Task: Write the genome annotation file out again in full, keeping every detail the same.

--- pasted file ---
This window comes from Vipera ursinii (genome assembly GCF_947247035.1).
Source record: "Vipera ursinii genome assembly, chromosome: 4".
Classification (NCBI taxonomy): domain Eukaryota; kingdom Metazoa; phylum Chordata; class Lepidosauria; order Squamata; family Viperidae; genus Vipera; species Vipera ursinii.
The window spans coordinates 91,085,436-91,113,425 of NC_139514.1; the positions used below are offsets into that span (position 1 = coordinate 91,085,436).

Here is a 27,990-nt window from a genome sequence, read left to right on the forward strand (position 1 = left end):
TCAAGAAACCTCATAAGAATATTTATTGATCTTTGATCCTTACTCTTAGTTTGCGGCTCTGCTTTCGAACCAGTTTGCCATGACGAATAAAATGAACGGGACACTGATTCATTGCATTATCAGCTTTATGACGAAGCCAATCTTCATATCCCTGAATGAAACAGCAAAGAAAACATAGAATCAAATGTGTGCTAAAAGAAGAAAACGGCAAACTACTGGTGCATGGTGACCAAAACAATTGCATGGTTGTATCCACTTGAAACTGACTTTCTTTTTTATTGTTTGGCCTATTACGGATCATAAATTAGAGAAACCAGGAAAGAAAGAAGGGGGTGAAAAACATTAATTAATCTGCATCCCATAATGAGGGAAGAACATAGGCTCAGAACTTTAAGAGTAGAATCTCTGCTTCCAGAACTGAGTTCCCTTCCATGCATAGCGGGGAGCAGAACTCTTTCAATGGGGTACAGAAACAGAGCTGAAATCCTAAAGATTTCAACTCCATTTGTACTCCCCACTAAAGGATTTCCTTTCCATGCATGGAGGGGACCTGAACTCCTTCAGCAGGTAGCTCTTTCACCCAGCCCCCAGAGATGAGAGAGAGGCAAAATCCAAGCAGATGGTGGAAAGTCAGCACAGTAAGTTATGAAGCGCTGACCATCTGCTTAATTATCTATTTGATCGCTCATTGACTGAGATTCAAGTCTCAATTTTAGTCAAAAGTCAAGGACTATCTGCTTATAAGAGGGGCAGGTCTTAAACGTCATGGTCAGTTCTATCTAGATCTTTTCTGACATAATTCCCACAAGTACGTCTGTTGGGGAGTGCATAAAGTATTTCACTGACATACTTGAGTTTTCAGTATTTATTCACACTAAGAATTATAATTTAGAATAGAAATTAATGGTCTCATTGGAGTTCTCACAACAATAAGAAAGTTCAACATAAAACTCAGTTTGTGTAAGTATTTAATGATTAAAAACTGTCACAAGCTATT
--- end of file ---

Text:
This window comes from Vipera ursinii (genome assembly GCF_947247035.1).
Source record: "Vipera ursinii genome assembly, chromosome: 4".
Classification (NCBI taxonomy): domain Eukaryota; kingdom Metazoa; phylum Chordata; class Lepidosauria; order Squamata; family Viperidae; genus Vipera; species Vipera ursinii.
The window spans coordinates 91,085,436-91,113,425 of NC_139514.1; the positions used below are offsets into that span (position 1 = coordinate 91,085,436).

Here is a 27,990-nt window from a genome sequence, read left to right on the forward strand (position 1 = left end):
TCAAGAAACCTCATAAGAATATTTATTGATCTTTGATCCTTACTCTTAGTTTGCGGCTCTGCTTTCGAACCAGTTTGCCATGACGAATAAAATGAACGGGACACTGATTCATTGCATTATCAGCTTTATGACGAAGCCAATCTTCATATCCCTGAATGAAACAGCAAAGAAAACATAGAATCAAATGTGTGCTAAAAGAAGAAAACGGCAAACTACTGGTGCATGGTGACCAAAACAATTGCATGGTTGTATCCACTTGAAACTGACTTTCTTTTTTATTGTTTGGCCTATTACGGATCATAAATTAGAGAAACCAGGAAAGAAAGAAGGGGGTGAAAAACATTAATTAATCTGCATCCCATAATGAGGGAAGAACATAGGCTCAGAACTTTAAGAGTAGAATCTCTGCTTCCAGAACTGAGTTCCCTTCCATGCATAGCGGGGAGCAGAACTCTTTCAATGGGGTACAGAAACAGAGCTGAAATCCTAAAGATTTCAACTCCATTTGTACTCCCCACTAAAGGATTTCCTTTCCATGCATGGAGGGGACCTGAACTCCTTCAGCAGGTAGCTCTTTCACCCAGCCCCCAGAGATGAGAGAGAGGCAAAATCCAAGCAGATGGTGGAAAGTCAGCACAGTAAGTTATGAAGCGCTGACCATCTGCTTAATTATCTATTTGATCGCTCATTGACTGAGATTCAAGTCTCAATTTTAGTCAAAAGTCAAGGACTATCTGCTTATAAGAGGGGCAGGTCTTAAACGTCATGGTCAGTTCTATCTAGATCTTTTCTGACATAATTCCCACAAGTACGTCTGTTGGGGAGTGCATAAAGTATTTCACTGACATACTTGAGTTTTCAGTATTTATTCACACTAAGAATTATAATTTAGAATAGAAATTAATGGTCTCATTGGAGTTCTCACAACAATAAGAAAGTTCAACATAAAACTCAGTTTGTGTAAGTATTTAATGATTAAAAACTGTCACAAGCTATT